How culinary critic Jay Rayner influenced the creation of the new album, “Nothing But Thieves”

The term “concept album” is enough to make some listeners cringe.

There are great albums like “The Rise and Fall of Ziggy Stardust” by David Bowie and “Quadrophenia” by “The Who,” and then there’s “Drones” by Muse, with their groundbreaking argument that “war is, like, bad.”

Five-piece Nothing But Thieves from Essex knew the risks when they toyed with the notion of making a concept album last year.

“I thought it was incredibly basic to write an album that simply said, ‘Here’s a dystopian future and it’s all bad and evil,'” recalls guitarist and lead songwriter Joe Langridge-Brown.

Instead, he imagined Dead Club City, a gated megalopolis where he could talk about privilege and segregation in a society that is growing more and more polarized.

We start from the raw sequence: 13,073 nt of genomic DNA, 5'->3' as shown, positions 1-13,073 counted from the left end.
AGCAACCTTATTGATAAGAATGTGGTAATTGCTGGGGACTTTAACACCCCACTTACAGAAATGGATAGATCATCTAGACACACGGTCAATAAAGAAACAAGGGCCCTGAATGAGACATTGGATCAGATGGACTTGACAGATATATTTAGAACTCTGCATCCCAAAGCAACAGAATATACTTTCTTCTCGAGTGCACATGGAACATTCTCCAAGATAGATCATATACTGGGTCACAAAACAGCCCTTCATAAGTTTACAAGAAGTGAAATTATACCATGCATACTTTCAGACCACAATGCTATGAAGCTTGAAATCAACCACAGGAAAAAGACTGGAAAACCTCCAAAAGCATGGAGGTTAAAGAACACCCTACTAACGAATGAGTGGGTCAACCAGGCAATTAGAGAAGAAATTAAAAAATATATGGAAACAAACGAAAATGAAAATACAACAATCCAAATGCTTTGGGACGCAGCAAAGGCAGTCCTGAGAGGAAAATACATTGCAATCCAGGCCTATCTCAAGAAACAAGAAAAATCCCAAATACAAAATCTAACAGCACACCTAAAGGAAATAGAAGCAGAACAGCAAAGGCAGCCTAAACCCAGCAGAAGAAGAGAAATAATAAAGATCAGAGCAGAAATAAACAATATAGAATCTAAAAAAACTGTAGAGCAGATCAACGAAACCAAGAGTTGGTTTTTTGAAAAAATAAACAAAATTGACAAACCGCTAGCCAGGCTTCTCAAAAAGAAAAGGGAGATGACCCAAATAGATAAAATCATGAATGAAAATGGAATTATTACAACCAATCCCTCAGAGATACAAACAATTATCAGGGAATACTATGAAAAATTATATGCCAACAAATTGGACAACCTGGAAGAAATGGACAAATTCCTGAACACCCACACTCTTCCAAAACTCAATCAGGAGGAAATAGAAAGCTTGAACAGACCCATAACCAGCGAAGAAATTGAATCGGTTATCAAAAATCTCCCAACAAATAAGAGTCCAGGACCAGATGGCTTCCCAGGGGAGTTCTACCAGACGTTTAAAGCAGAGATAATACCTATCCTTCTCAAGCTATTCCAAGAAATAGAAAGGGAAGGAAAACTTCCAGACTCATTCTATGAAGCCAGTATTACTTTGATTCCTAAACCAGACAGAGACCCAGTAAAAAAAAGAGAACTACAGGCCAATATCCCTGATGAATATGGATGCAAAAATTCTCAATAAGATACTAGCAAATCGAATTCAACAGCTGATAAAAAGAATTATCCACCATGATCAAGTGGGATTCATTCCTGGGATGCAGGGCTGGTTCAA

He describes it as “essentially a members-only club” at a time when “the whole idea of status” is shifting.

The wealthy and those in positions of control in the technological and social media spheres are accumulating more and more power. So, I was thinking what would happen if they, rather than a government, became the de facto heads of state.

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